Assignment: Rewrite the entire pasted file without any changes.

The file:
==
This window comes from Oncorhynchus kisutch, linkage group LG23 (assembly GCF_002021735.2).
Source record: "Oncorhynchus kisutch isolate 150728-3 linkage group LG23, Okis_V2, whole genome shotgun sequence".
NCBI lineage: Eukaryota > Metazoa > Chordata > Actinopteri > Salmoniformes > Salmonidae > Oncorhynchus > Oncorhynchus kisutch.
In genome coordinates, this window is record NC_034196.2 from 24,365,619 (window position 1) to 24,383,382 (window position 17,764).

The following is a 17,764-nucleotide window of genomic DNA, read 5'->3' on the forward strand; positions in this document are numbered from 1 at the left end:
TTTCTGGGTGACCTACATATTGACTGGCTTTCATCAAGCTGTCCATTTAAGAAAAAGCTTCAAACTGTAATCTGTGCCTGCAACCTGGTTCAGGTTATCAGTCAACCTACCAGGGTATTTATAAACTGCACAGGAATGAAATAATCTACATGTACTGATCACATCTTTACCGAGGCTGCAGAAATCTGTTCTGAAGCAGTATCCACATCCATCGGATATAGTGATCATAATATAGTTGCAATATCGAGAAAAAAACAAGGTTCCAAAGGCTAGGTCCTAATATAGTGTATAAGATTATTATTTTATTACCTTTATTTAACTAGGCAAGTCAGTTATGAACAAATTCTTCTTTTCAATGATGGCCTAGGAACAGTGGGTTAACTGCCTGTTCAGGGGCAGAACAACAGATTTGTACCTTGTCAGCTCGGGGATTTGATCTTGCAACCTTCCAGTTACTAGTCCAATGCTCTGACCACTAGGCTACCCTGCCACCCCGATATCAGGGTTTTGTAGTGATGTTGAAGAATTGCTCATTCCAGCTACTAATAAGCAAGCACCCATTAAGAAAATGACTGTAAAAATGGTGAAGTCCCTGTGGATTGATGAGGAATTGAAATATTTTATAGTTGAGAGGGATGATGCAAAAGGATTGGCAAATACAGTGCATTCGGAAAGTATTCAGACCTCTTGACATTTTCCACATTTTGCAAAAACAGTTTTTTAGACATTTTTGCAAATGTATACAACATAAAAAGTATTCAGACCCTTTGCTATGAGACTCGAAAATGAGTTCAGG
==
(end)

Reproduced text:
This window comes from Oncorhynchus kisutch, linkage group LG23 (assembly GCF_002021735.2).
Source record: "Oncorhynchus kisutch isolate 150728-3 linkage group LG23, Okis_V2, whole genome shotgun sequence".
NCBI lineage: Eukaryota > Metazoa > Chordata > Actinopteri > Salmoniformes > Salmonidae > Oncorhynchus > Oncorhynchus kisutch.
In genome coordinates, this window is record NC_034196.2 from 24,365,619 (window position 1) to 24,383,382 (window position 17,764).

The following is a 17,764-nucleotide window of genomic DNA, read 5'->3' on the forward strand; positions in this document are numbered from 1 at the left end:
TTTCTGGGTGACCTACATATTGACTGGCTTTCATCAAGCTGTCCATTTAAGAAAAAGCTTCAAACTGTAATCTGTGCCTGCAACCTGGTTCAGGTTATCAGTCAACCTACCAGGGTATTTATAAACTGCACAGGAATGAAATAATCTACATGTACTGATCACATCTTTACCGAGGCTGCAGAAATCTGTTCTGAAGCAGTATCCACATCCATCGGATATAGTGATCATAATATAGTTGCAATATCGAGAAAAAAACAAGGTTCCAAAGGCTAGGTCCTAATATAGTGTATAAGATTATTATTTTATTACCTTTATTTAACTAGGCAAGTCAGTTATGAACAAATTCTTCTTTTCAATGATGGCCTAGGAACAGTGGGTTAACTGCCTGTTCAGGGGCAGAACAACAGATTTGTACCTTGTCAGCTCGGGGATTTGATCTTGCAACCTTCCAGTTACTAGTCCAATGCTCTGACCACTAGGCTACCCTGCCACCCCGATATCAGGGTTTTGTAGTGATGTTGAAGAATTGCTCATTCCAGCTACTAATAAGCAAGCACCCATTAAGAAAATGACTGTAAAAATGGTGAAGTCCCTGTGGATTGATGAGGAATTGAAATATTTTATAGTTGAGAGGGATGATGCAAAAGGATTGGCAAATACAGTGCATTCGGAAAGTATTCAGACCTCTTGACATTTTCCACATTTTGCAAAAACAGTTTTTTAGACATTTTTGCAAATGTATACAACATAAAAAGTATTCAGACCCTTTGCTATGAGACTCGAAAATGAGTTCAGG